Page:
[If you don’t want to read this entire post, but you’d like to participate in the discussion, please skip down to the last two paragraphs.]

I have been part of evangelicalism for about seven years now. When I went to college it was a school organized by Pentecostals who taught Scripture from a Fundamentalist perspective (e.g. Genesis 1 must be six literal days). When I moved into evangelical circles I was taught about inerrancy, but it seemed to be a tad more flexible. For example, someone like John Walton can write about Genesis 1 as the construction of a cosmic temple, argue that Scripture is completely true in what it says, and acknowledge that it doesn’t have to be six literal twenty-four hours days putting it at scientific odds with modern science.

Most evangelicals I know allow for this flexibility, but I’ve been wondering for a while whether or not I understand what is meant by inerrancy. Yes, I am an evangelical, but an adopted one and though I’ve been in the family for some time I still don’t understand the language. Also, I’ve noticed many evangelicals have abandoned or don’t use the word “inerrancy” while teaching about Scripture in a way that I find most comfortable, e.g. Daniel Kirk, Peter Enns. I wondered aloud after watching the Enns situation a few years ago if I understood inerrancy correctly. I found nothing wrong with Inspiration and Incarnation. In fact, it may have rescued me from greater doubts about Scripture. Yet he was driven away because of what he wrote.

I consoled myself by telling myself it was the particular corner of evangelicalism with which he was affiliated that didn’t accept what he wrote, but then I watched as he never came back into an evangelical institution and it made me wonder why. I haven’t asked Enns whether or not he couldn’t find a place to teach or whether he just wanted to go a different direction, but I’ve thought about it a lot. Other situations like Waltke being removed from RTS was similar.

When G.K. Beale left Wheaton College for Westminster Seminary it seemed to confirm for me that within evangelicalism there are more conservative circles and less conservative circles that affirm inerrancy. I assumed Beale and Kevin Vanhoozer or Beale and Nicholas Perrin aren’t that far apart, yet they both belong, so the evangelicalism that does affirm inerrancy has a broad enough definition of the word to allow for a wider-array of interpretations.

Over the last several months I have debated within myself whether or not I want to continue to use the word “inerrancy”. I am very, very comfortable with infallibility. In other words, I think the Scriptures tells us the truth about God in Christ and the Gospel has been faithfully relayed, but I don’t know that I am opposed to there being historical inaccuracies and I expect scientific inaccuracies.

For example, if Luke 2.2 is wrong about Quirinus being a governor in Syria when Jesus was born (I understand there are responses to this accusation like πρώτη being translated “before” rather than “first”) can one acknowledge this and still affirm inerrancy or does one have to say Luke 2.2 must be correct? If Acts 5.36 is anachronistic, and Gamaliel is portrayed as speaking of Theudas many years before it actually happened in 45 CE, can we acknowledge this or must we assume that the author was accurate because one affirms the word “inerrancy”?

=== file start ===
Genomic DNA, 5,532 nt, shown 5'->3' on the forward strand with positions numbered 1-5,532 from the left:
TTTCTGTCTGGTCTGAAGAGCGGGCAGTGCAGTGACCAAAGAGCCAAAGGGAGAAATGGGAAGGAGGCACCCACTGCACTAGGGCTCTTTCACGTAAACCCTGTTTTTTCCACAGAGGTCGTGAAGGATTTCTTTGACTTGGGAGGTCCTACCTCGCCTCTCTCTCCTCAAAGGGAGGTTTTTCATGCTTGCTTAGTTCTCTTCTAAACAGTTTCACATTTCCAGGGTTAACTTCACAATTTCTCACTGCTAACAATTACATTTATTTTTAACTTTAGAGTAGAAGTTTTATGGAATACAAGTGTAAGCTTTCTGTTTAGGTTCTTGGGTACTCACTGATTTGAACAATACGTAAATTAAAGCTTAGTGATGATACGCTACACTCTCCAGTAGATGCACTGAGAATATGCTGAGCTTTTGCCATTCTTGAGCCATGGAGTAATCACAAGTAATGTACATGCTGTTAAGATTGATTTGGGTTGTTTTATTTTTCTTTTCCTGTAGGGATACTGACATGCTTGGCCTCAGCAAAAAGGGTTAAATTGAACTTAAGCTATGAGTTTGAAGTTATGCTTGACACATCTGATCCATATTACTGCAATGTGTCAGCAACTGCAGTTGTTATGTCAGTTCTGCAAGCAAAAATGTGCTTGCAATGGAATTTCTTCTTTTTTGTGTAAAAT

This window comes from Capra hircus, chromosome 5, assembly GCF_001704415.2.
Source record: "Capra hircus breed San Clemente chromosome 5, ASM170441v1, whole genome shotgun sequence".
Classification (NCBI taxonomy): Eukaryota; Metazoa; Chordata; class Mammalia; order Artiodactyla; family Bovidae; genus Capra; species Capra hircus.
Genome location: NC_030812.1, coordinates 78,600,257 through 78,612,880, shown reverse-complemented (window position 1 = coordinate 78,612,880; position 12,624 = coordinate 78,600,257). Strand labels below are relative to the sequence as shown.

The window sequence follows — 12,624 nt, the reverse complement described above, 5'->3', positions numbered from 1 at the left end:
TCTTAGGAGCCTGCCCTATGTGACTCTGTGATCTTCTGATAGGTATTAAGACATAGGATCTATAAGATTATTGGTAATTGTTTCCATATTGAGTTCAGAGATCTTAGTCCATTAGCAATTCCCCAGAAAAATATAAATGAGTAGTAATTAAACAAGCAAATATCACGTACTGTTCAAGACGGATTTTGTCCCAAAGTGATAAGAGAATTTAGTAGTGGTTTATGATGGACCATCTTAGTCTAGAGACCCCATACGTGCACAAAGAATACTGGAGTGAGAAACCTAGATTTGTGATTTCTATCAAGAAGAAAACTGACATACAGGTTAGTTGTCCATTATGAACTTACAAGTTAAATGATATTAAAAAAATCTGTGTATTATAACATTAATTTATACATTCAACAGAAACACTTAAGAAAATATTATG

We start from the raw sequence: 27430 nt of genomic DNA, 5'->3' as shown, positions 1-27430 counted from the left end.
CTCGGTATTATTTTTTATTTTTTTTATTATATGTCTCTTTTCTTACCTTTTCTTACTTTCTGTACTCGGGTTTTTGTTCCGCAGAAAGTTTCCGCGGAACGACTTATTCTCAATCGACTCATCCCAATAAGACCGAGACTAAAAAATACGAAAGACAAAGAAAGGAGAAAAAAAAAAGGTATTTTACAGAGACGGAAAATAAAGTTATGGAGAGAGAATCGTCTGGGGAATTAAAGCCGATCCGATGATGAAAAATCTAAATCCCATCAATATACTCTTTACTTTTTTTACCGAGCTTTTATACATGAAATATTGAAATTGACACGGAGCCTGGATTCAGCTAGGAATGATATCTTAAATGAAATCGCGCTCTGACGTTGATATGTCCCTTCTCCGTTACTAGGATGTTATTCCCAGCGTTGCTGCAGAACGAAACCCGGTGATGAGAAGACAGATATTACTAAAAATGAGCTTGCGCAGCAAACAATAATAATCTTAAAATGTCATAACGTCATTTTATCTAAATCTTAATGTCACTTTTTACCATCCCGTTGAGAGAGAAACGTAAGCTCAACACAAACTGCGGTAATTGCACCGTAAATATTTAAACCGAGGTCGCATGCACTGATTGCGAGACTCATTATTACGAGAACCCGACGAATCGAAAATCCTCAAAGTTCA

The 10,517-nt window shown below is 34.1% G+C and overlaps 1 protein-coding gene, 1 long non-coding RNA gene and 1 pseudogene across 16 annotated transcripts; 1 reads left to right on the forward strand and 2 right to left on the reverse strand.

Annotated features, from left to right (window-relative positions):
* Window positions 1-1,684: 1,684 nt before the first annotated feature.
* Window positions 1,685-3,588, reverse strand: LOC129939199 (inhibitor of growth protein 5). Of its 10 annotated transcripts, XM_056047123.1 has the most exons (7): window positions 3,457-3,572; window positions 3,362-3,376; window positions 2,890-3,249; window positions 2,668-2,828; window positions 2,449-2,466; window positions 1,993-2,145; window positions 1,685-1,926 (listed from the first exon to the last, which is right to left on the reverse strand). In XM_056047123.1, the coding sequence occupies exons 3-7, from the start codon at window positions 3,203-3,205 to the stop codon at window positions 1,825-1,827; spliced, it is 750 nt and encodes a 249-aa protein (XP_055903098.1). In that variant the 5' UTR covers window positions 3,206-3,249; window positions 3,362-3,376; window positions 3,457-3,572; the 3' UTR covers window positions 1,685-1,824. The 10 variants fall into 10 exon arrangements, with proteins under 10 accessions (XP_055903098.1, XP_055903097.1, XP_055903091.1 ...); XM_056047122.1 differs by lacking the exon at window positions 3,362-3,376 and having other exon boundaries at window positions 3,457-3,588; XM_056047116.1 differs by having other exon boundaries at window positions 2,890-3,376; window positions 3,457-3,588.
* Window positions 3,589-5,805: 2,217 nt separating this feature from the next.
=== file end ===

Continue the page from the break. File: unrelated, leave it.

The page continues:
When Norm Geisler began attacking Michael Licona (see “If Michael Licona is a heretic then who’s safe?”) because he “dehistoricized” Matthew 27.52-53 it made me think that maybe this word inerrancy is too abused to be useful. Currently, though I respect the Evangelical Theological Society (ETS), and some of my favorite people are highly involved in ETS, I decided to avoid renewing my student membership because I don’t know what I am being asked to affirm.

Does it have to align with the Chicago Statement on Biblical Inerrancy? If so, I don’t think I can do that. What about what Michael Horton has written on the subject? For instance, he wrote in “The Truthfulness of Scripture: Inerrancy” that if there seem to be contradictions:

“Some discrepancies are due to imperfect copies, which textual criticism properly considers. In other cases, an original reading may be lost, or we may simply fail to have adequate data or be blinded by our presuppositions from understanding a given text. Sometimes we are ‘destitute of the circumstantial knowledge which would fill up and harmonize the record,’ as is true in any historical record. We must also remember that our own methods of testing the accuracy of Scripture ‘are themselves subject to error.’ (A. A. Hodge and B. B. Warfield, Inspiration (Grand Rapids: Baker, 1979), 27.)

This seems problematic. For example, in the story of Jairus and the woman with the hemorrhage recording in Matthew 9.18-26; Mark 5.21-43; and Luke 8.40-56 there are many details that correspond, yet Matthew differs with Mark and Luke by pointing out that when Jairus arrives at Jesus his daughter is dead already. In Mark and Luke she is dying and very close to death. This is only one small detail and I don’t think it ruins the truthfulness of the account, but it is a difference. As I’ve understood inerrancy it didn’t seem like I could admit that there is a difference here that is somewhat substantial, but I could be wrong.

If inerrancy allows for scientific and historical errors/contradictions/tensions then what makes if different from “infallibility”? 

I have invited some people who hold to the confessional position of inerrancy to guest post on this blog. I am waiting to see if this happens. In the meantime, I want to open this discussion to people who affirm inerrancy and people who deny it to explain what it is that you affirm or what it is that you deny when you affirm or deny inerrancy? How do you understand “inerrancy”?

Advertisements